Overview of Disability
Disability Back Pay
Disability Advice Tips
How long do cases take?
How to win Disability
SSD Mistakes to avoid
Disability for Mental
What if you get denied?
How to file Appeals
Disability through SSA
SSI Disability Benefits
Disability for Children
How do I qualify for it?
Working and Disability
Disability Award Notice
Disability Lawyer Q&A
Disability Conditions List
What is a disability?
Your Medical Evidence
Filing for your Disability
SSD SSI Definitions
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SSDRC Disability Blog
Can I supplement my disability with part-time work?
Hello. I work in the IT field and am planning to go on disability for a cardiovascular condition. Since I won’t be making nearly as much on disability, I was hoping I could supplement that with possibly a part time photography business. Will I lose my benefits if I do that?
Quite a few individuals work part-time and receive disability benefits. The issue is not whether you are working, but, rather, what you are earning while you are working. The limit for earned income while you either receive or apply for disability benefits is known as the SGA or substantial gainful activity limit.
If you have gross monthly earnings that are less than this amount, you should have no problem. That said, work activity that is not at the SGA level can still trigger a review of your case. When that happens, Social Security will check to see if your condition and limitations still satisfy the definition of disability used by SSA.
Essentially, they will be checking to see if you have sustained medical improvement. Medical improvement, however, is difficult for the Social Security Administration to prove because an individual would have to have continued to be seen by their medical providers who indicate, in their records, that functional improvement has occurred. This probably rarely happens because doctors rarely make mention of functional capabilities in their records which is the same reason that getting approved for disability can be difficult (i.e. the medical records).
Here is a link to what the current SGA limit is: What is SGA (Substantial Gainful Activity) and how does it affect Social Security Disability and SSI Eligibility?.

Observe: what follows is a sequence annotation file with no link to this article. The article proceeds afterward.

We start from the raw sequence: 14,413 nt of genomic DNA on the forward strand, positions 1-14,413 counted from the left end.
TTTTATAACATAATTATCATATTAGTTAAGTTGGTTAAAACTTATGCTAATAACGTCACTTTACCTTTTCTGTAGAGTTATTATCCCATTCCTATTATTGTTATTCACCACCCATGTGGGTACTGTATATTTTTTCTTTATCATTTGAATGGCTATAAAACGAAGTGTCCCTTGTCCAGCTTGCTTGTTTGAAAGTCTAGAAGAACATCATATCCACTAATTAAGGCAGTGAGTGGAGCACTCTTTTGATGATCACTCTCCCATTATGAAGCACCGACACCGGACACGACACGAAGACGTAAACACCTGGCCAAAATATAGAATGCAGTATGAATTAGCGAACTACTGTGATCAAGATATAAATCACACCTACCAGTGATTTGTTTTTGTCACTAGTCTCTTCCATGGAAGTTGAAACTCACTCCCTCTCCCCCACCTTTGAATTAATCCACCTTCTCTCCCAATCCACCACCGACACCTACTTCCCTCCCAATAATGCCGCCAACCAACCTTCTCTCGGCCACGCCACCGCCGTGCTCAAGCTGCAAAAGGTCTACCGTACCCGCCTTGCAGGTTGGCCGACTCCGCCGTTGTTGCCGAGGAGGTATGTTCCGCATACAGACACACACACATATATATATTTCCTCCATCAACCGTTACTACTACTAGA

Good luck on your case.
Return to: Social Security Disability Resource Center, or read answers to Questions
Social Security’s evaluation of mental disorders
My CDR, or continuing disability review, is coming up and I have been working part-time
Will Social Security deny my disability claim if I am working?
A "proper" statement from your doctor can have a dramatic effect on your disability case
Review your medical records to see how your doctor has commented about your condition
The determination as to whether a person can go back to a former job
What makes a person eligible to qualify to receive disability benefits?
Information on the following topics can be found here: Social Security Disability Questions and in these subsections:
Frequently asked questions about getting Denied for Disability Benefits | FAQ on Disability Claim Representation | Info about Social Security Disability Approvals and Being Approved | FAQ on Social Security Disability SSI decisions | The SSD SSI Decision Process and what gets taken into consideration | Disability hearings before Judges | Medical exams for disability claims | Applying for Disability in various states | Selecting and hiring Disability Lawyers | Applying for Disability in North Carolina | Recent articles and answers to questions about SSD and SSI
These pages provide answers to basic questions about pursuing disability benefits
Receiving a Social Security Disability Award Letter
What Can I Do to Improve My Chances of Winning Disability Benefits?
How do you find out if a Social Security disability claim has been approved or even denied?
Can I Qualify For Disability and Receive Benefits based on Depression?
How much does Social Security Disability or SSI pay?
How does the Social Security Disability Review work?
What is the difference between Social Security Disability and SSI?
More differences between Social Security Disability and SSI